CF entered the Mexican freight market through a co-ownership position with Alfri-Loder, but Hickert says the business “has grown and now we want to make a further investment.”

While Hickert won't state exactly what that investment will entail, he says “CF will make a major announcement of a change in our position in the near future.”

Despite the appeal the market clearly holds for CF, Hickert expects competition will increase “fairly gradually.” He says that as for Mexican carriers, “there are a few in position to start running in the U.S.” once they're let in.

“The first thing to remember,” Hickert advises, “is the Mexican carriers that can take advantage of NAFTA provisions are of the upper echelon. They typically run fleets of trucks under lease that are only three to four years old, kept in tip-top shape and operated by competent drivers. And they must be, because Mexico's roads are rough.”

Hickert contends that the general media has focused too much on the aged fleets run by Mexican operators since the free commercial zones opened along the border. “The longhaul fleets have excellent equipment,” he emphasizes. “As long as we [the U.S.] are clear on what our safety rules are and inspect them, we will all be on the same page” when the border opens up.

While CF has embarked on the most formal entry into Mexican trucking, other U.S. carriers have made lucrative inroads simply by partnering with Mexican fleets without making any monetary investments.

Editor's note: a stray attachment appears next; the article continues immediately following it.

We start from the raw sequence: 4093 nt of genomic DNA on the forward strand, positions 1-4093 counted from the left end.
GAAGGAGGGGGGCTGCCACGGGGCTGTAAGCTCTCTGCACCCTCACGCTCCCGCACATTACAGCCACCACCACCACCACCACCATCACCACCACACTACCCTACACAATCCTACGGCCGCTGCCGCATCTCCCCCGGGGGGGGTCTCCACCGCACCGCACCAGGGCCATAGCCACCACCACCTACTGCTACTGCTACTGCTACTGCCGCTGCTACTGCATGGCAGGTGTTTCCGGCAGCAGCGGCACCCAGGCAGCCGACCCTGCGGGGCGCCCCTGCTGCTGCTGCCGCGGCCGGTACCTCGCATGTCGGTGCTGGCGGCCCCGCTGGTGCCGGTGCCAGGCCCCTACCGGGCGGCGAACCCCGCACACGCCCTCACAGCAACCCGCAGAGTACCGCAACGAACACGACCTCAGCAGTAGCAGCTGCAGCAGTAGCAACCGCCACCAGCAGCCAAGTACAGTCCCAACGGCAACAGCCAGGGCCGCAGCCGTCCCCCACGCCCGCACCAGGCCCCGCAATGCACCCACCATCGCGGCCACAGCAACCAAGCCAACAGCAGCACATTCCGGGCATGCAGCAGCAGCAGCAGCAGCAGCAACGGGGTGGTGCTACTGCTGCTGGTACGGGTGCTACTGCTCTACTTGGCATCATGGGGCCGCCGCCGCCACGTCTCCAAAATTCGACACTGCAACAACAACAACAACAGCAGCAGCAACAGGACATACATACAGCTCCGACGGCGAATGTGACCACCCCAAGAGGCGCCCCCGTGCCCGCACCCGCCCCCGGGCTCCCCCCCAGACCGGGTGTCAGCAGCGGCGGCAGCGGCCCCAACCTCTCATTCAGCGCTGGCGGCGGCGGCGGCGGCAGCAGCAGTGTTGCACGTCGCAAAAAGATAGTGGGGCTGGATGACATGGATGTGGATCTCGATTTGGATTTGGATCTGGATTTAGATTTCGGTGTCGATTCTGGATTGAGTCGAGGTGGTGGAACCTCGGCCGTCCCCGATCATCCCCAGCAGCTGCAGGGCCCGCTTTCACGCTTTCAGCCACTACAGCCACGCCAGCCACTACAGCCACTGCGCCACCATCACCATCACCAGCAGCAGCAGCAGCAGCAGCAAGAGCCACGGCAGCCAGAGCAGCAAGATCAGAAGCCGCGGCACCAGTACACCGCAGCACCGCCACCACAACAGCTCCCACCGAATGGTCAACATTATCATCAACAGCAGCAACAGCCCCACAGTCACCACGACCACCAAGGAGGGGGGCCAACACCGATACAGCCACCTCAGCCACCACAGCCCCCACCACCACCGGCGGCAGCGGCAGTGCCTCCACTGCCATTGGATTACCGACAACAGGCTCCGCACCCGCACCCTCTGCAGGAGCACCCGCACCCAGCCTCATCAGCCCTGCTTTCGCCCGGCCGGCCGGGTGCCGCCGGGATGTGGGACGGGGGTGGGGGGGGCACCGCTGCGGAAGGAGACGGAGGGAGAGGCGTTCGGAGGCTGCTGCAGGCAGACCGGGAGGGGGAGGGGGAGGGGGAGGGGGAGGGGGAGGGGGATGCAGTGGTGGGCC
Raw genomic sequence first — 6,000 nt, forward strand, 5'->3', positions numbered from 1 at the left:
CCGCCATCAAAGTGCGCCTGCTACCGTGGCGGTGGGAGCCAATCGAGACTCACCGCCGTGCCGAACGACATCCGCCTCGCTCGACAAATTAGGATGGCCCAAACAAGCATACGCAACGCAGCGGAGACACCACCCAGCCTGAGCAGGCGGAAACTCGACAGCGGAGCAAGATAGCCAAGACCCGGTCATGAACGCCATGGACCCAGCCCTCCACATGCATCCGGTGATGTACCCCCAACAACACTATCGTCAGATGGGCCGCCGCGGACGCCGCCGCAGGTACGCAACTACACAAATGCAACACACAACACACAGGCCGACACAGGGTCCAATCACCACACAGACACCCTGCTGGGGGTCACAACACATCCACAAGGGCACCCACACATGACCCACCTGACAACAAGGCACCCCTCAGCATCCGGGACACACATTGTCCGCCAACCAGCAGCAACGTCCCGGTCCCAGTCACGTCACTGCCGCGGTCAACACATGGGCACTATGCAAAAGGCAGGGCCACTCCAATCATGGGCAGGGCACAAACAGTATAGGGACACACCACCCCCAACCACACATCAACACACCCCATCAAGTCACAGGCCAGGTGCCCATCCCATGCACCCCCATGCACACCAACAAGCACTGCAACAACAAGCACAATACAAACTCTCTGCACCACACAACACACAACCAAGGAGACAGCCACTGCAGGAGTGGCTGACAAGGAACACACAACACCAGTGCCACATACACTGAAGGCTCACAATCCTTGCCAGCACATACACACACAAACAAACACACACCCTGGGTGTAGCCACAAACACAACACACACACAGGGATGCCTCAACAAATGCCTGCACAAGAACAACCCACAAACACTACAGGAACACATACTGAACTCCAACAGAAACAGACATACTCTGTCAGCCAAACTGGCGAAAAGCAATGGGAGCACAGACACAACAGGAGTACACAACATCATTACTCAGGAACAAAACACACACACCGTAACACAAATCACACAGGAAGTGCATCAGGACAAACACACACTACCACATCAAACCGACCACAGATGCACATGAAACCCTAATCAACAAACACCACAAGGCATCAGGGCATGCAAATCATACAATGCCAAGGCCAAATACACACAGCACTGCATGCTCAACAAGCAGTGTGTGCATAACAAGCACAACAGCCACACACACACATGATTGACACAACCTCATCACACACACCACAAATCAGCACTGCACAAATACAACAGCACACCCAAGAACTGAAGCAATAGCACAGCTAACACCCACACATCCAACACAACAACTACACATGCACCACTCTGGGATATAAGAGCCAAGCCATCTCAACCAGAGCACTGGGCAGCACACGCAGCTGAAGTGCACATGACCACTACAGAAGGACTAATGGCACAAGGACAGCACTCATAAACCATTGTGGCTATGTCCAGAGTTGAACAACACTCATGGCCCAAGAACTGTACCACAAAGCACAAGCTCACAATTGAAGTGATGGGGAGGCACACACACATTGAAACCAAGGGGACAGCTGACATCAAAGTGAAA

Truckload carriers have been in the vanguard here, including such prominent cross-border players as Schneider National and Celadon.

Among these is a real pioneer, Contract Freighters Inc. (CFI). According to president Herb Schmidt, CFI has been partnering with Mexican carriers for 16 years.

“CFI identifies Mexican carriers to partner with and we sign a contractual interline agreement under which they take our trailers at the border,” Schmidt explains.

“We felt that was the most commonsensical way to do it,” he continues. “And while we work in Mexico through partnerships, we do have our own sales force in place there to ensure our equipment is utilized to the fullest.”

Schmidt reports CFI currently partners on a non-exclusive basis with some 80 Mexican carriers “so long as they meet our service parameters.” In fact, he notes, it was the request of a single cross-border automotive shipper that launched CFI's Mexican focus. “Starting with that one load,” says Schmidt, “now 50% of our revenues are derived from freight that has its origin or destination in Mexico.”

And while CFI's preference remains building on partnerships, Schmidt admits that if business conditions dictated that CFI enter into co-ownership of a Mexican entity, “then we will do it.”

As for what may happen this side of the border, Schmidt fully expects the entry of Mexican carriers into the U.S. will occur “much more gradually than flipping a switch, regardless of the actual date.”

And he contends that much “infrastructural ground work must be done on each side.” Among the key differences he cites are the language barrier (in both directions); the fact that U.S. trucking transactions are highly electronic, whereas Mexico operates mostly on a cash basis; and concern over the ability of Mexican drivers to meet strict U.S. standards.

But he states CFI is “not concerned with increased competition” that may result from an open border. “Long term, this will be healthier for both sides,” Schmidt affirms. “Short term, we must recognize change is painful but we can't fight it. It's better to figure out how to jump the hurdles together.

“And,” he adds, “you can be sure they are just as concerned south of the border about what's ahead as we are up here.”